com.interwoven.datasource.MapDataSource;
com.interwoven.datasource.SimpleDataSource;
com.interwoven.datasource.SortedValuesMapDataSource;

As part of the implementation, the class must therefore have an execute method which gets passed a DataSourceContext object. The return value and type vary depending of which datasource class you implement.

A SimpleDataSource implementation returns a single value. Forms publisher will use the value for example in a text field.

public String execute(String sessionId, String context, Map params) {
String datasource="value";
return(datasource);
}

A ListDataSource implementation will return a List of strings. Forms publisher will use the same value for the form’s value and label.

public List<String> execute(DataSourceContext context) {
List<String> datasource = new ArrayList<String>();
datasource.add(“value”);
return(datasource);
}

The context contains some information about the session id, the server context (the vpath of the current node) and the other custom parameters passed to the datasource.

A MapDataSource implementation will return map of strings. Forms publisher will use one value for the label and the other for the value. The key is the value string.

public Map<String, String> execute(DataSourceContext context) {
Map<String,String> datasource = new HashMap<String,String>();
datasource.put("value","label"); // make sure you convert numbers to proper strings
return(datasource);
}

The SortedMapDataSource implementation returns the same as a MapDataSource, except Forms Publisher will sort the results alphabetically.

public Map<String, String> execute(DataSourceContext context) {
Map<String, String> datasource = new HashMap<String, String>();
datasource.put("value", "label"); // make sure you convert numbers to proper strings
return (datasource);
}

In order to create a new datasource, we need to edit the local/config/DataSourceConfig.xml file. This file is an XML document which defines which datasources are available to the system as a whole.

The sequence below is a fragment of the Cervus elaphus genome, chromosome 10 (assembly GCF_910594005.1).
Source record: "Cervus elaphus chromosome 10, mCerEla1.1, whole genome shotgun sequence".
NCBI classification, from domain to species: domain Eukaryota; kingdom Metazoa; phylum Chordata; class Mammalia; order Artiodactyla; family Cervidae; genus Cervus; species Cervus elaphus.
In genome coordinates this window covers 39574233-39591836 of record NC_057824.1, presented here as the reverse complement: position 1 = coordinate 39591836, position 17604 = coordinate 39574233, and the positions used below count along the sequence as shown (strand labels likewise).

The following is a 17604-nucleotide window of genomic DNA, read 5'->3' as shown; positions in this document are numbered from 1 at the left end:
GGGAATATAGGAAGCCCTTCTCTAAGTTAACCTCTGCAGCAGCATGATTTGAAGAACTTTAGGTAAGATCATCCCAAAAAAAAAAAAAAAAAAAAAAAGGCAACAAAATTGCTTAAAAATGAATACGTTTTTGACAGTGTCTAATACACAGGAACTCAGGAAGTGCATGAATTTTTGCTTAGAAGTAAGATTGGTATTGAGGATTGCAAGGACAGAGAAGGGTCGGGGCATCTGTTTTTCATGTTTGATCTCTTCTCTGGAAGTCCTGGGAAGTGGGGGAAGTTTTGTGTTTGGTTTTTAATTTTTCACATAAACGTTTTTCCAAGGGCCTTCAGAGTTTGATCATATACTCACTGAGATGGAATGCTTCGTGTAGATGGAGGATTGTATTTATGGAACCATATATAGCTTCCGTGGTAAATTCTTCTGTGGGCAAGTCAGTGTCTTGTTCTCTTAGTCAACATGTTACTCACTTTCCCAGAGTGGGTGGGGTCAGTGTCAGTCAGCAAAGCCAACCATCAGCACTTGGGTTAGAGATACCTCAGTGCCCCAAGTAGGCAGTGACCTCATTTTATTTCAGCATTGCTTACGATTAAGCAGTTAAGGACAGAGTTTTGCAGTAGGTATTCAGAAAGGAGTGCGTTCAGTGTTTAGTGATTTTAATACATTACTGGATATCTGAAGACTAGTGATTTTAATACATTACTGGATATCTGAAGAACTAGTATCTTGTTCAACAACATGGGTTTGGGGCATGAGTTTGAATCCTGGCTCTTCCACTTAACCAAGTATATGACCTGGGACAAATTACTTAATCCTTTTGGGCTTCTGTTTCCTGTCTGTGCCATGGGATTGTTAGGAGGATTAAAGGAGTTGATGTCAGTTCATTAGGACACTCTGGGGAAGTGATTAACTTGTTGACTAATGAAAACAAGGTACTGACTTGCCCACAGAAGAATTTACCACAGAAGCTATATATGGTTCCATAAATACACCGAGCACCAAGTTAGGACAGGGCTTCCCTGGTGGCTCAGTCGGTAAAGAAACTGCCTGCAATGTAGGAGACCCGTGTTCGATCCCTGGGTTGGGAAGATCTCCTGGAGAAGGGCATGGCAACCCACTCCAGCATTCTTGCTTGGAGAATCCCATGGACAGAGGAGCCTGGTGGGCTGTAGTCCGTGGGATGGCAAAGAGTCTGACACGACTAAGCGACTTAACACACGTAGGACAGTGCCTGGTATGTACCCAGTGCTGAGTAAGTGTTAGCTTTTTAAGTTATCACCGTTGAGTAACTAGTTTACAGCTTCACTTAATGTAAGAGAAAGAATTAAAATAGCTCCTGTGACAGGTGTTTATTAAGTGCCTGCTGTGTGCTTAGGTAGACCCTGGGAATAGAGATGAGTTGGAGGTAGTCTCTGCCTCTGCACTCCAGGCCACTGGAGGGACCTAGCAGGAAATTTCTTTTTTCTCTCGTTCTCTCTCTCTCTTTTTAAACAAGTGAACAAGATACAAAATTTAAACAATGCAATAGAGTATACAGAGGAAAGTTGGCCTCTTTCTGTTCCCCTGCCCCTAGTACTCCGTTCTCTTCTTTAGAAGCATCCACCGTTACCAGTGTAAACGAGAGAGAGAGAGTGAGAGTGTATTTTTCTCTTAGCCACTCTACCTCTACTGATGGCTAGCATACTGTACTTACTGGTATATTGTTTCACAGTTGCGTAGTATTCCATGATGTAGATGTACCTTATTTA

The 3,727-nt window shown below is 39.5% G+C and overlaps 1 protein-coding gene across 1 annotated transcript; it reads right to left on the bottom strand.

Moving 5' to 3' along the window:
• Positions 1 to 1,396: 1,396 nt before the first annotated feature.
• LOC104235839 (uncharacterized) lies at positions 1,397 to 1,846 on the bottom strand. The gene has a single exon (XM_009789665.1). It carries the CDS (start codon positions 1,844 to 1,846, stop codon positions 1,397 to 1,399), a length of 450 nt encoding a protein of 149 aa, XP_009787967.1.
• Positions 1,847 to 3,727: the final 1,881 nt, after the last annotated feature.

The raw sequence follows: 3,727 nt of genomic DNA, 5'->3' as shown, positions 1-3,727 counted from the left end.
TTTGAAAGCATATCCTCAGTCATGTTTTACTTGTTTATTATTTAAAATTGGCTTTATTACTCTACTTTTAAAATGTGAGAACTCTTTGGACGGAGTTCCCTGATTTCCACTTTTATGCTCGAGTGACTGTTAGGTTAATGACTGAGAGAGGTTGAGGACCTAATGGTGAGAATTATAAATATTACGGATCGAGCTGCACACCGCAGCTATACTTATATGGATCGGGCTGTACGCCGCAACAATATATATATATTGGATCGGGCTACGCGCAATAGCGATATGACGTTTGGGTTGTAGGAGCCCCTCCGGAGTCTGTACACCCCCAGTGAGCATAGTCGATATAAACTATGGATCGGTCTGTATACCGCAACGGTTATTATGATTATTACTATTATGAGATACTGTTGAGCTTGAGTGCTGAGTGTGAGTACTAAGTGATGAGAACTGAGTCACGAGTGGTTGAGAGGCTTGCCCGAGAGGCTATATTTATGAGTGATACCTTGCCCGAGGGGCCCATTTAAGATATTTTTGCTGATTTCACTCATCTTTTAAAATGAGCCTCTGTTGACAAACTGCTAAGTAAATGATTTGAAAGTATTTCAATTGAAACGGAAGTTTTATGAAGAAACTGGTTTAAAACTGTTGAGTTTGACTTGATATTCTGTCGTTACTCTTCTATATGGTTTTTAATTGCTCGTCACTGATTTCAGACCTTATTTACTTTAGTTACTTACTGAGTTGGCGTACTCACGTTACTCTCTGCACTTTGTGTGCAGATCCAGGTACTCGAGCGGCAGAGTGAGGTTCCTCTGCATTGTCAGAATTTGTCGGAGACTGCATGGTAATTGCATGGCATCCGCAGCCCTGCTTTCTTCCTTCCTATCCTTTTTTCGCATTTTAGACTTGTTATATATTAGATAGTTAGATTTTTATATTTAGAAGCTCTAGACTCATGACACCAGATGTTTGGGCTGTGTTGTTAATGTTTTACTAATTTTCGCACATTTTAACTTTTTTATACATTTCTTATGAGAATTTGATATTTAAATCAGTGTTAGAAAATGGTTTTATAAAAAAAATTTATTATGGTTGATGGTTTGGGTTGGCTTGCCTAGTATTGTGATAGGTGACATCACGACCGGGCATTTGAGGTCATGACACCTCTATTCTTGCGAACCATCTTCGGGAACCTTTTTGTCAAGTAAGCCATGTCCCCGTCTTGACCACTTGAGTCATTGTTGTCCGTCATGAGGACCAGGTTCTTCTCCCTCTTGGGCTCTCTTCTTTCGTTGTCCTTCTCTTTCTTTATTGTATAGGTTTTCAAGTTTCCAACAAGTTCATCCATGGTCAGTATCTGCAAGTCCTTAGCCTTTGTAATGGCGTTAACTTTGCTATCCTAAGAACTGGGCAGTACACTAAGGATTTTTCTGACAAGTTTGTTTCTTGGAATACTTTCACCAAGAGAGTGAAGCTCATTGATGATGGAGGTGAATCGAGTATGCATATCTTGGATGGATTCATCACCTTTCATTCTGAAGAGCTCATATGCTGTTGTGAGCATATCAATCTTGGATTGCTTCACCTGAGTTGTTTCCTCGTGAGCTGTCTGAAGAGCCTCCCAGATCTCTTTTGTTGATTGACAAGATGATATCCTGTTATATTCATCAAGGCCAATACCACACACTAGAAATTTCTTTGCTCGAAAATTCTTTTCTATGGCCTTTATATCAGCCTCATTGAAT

For the example that follows, we will create a datasource that will allow a user to select an edition from the current branch. We need to add our datasource to the list by adding the following:

<datasource>
<name>Main Branch Editions</name>
<classname>com.acme.util.BranchEditionsDatasource</classname>
<param name="branch">/default/main</param>
</datasource>

We will build a class with that name as follows:

package com.acme.util;

import com.interwoven.cssdk.factory.CSLocalFactory;
import com.interwoven.cssdk.filesys.CSBranch;
import com.interwoven.cssdk.filesys.CSEdition;
import com.interwoven.cssdk.filesys.CSVPath;
import com.interwoven.datasource.core.DataSourceContext;
import com.interwoven.datasource.SortedValuesMapDataSource;
import java.util.HashMap;
import java.util.Locale;
import java.util.Map;
import java.util.Properties;
import java.util.logging.Level;
import java.util.logging.Logger;

public class BranchEditionsDataSource implements SortedValuesMapDataSource {

 public Map<String, String> execute(DataSourceContext context) {
 Map<String, String> parameters = context.getAllParameters();
 Map<String, String> datasource = new HashMap<String, String>();
 String sessionString = context.getSessionId();
 String configFilePath = "/apps/interwoven/teamsite/cssdk/cssdk.cfg";
 Properties localProperties = new Properties();
 localProperties.setProperty("cssdk.cfg.path", configFilePath);
 CSLocalFactory csLocalFactory = (CSLocalFactory) CSLocalFactory.getFactory(localProperties);
 CSClient client = null;

 try {
 client = csLocalFactory.getClient(sessionString, Locale.ENGLISH, "BranchEditionsDataSource", "localhost");
 if (client != null) {
 String branchParameter = parameters.get("branch");
 CSVPath branchVPath = null;
 if (branchParameter != null) {
 branchVPath = new CSVPath(branchParameter);
 } else {
 branchVPath = new CSVPath(context.getServerContext());
 }
 if (branchVPath != null) {
 branchVPath = branchVPath.getBranch(); // make sure we have a branch, really...
 CSBranch branch = client.getBranch(branchVPath, true);
 if (branch != null) {
 CSEdition[] editions = branch.getEditions(true, false, -1);
 for (CSEdition edition : editions) {
 datasource.put(edition.getVPath().toString(), edition.getName() + " - " +                                             edition.getDescription());
 }
 } else {